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Mortgage applications higher due to historically low rates

November 1, 2019

By the third week in October 2019, mortgage application volume was over 50% higher than it had been a year before, yet saw drop of nearly 12% in volume compared to the previous week, according to CNBC.

Specifically, housing stock for the week starting October 13 was 54% higher than it was the year before and mortgage application volume fell by 11.9% week-over-week, according to the Mortgage Bankers Association's seasonally adjusted index - cited in the CNBC report.

The dynamic has been attributed to the fact that mortgage rates rose to their highest levels in three months, yet have consistently remained at their lowest levels in recent history, according to the Honolulu Star-Advertiser. According to a recent Freddie Mac forecast, the rate for a 30-year fixed-rate mortgage rose from 3.57% to 3.69% the week of October 13 compared to the week before, while 15-year rates increased from 3.05% to 3.15%.

Tracking mortgage rates in October
A report published for the following week, starting October 20, showed interest rates increased further and the average fee on 30- and 15-year mortgages was the same, at 0.5 points, the Star-Advertiser reports. That week, the 15-year interest rate rose to 3.18% and the rate on a 30-year fixed mortgage rose to 3.75%, which is a decrease of 4.9% compared to last year, according to The Star Advertiser. The benchmark 30-year interest rate is still predicted to stay below four percent (not including any points from fees) through the end of 2019, at most, according to the forecast; Yahoo also reported that the Federal Reserve would be making further rate cuts by the end of the year.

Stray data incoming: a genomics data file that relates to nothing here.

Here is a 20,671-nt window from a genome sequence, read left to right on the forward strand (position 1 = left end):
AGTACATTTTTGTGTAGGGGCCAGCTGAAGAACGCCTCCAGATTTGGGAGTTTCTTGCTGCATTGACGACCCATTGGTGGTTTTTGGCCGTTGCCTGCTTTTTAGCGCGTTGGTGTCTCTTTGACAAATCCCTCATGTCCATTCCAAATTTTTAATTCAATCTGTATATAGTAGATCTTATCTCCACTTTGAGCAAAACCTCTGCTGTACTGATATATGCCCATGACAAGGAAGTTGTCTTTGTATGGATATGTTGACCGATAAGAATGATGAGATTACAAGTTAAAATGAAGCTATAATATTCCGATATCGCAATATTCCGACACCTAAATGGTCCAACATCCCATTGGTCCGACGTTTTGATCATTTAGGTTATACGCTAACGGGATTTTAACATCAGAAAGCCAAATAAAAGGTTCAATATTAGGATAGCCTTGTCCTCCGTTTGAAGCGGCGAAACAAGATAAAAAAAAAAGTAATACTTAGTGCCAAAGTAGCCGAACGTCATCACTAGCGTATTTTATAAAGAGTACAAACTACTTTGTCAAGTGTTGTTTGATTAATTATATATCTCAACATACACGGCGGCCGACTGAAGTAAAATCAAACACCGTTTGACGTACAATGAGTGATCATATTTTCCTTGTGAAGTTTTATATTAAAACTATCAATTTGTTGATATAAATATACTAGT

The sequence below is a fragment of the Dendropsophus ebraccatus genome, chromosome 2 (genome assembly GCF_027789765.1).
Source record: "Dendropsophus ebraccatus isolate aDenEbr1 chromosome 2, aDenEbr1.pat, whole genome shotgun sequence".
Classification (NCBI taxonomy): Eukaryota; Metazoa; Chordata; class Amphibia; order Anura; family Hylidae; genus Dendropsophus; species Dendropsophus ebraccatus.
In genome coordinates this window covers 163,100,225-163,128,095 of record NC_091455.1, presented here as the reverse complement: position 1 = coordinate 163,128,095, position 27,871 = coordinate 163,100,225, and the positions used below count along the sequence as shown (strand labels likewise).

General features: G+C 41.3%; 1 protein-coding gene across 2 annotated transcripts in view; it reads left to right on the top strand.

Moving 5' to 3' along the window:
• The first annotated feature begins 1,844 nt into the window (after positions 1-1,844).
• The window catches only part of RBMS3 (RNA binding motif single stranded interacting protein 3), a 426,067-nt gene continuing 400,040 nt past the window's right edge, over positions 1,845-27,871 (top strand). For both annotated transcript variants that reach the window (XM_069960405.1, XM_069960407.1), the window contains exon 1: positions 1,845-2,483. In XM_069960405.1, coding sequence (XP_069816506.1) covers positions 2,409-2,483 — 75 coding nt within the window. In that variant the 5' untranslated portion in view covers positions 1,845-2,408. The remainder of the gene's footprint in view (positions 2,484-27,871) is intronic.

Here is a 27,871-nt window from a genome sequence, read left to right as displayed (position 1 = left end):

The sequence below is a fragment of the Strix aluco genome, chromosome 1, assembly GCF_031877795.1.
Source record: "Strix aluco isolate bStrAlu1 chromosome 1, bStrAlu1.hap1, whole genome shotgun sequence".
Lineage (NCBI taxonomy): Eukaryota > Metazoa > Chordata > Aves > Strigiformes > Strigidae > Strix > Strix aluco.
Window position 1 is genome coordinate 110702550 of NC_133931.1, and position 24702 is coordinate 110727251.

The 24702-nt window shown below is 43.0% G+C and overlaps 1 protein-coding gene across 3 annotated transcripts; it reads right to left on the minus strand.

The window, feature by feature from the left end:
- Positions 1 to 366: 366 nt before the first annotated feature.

Mortgage Bankers Association Senior Vice President and Chief Economist Mike Fratantoni claims mortgage interest rates "continue to be volatile" amid recent key Brexit votes and ongoing global trade negotiations.

Mortgage application volume decreased week-over-week in October 2019, yet was higher than the same timeframe last year due to the fact that historically low mortgage interest rates remained.

"Borrowers with larger loans are the most sensitive to rate changes, and with rates climbing higher last week, the average size of a refinance loan application fell to its lowest level this year," Fratantoni told Yahoo.

Low property inventory, high refinancing activity

According to CNBC, the ability to take advantage of the current low-rate situation has been increasingly difficult due to the fact that home prices have risen in the face of a "severe shortage" of properties for sale amid high consumer demand. Due to the rising prices, existing home sales fell "more than expected" in September after a 17-month high in August, the Star-Advertiser reported. On the contrary, new home sales increased by 15.5% compared to the previous year and single-family home construction has "ticked up," according to the Star-Advertiser.

As a result of the relatively low interest rates lately, there have been twice as many mortgage refinancing applications compared to the same time the year before, with "strong" volume across recent months, according to CNBC. During the week of October 13, mortgage refinancing starts comprised just over 58% of all application types - less than the 62.2% share recorded the week prior, according to Yahoo! Finance. Compared to one year prior, refinancing demand was 126% higher. Fratantoni claimed in his interview that the average size of a refinancing loan application fell to its lowest level in 2019.

Freddie Mac and Fannie Mae announce changes to loan application

Freddie Mac's report for the week of October 20 comes as the government-sponsored mortgage lender and its sister entity - Fannie Mae - announced that the Uniform Residential Loan Application had been redesigned to remove the language preference question and housing counseling information, according to HousingWire. The Mortgage Bankers Association argued that in particular, the language question could "cause more problems than it solves." Several members of Congress stated their opposition to the change, arguing that it could further restrict credit access for borrowers already facing barriers.

 

 

 

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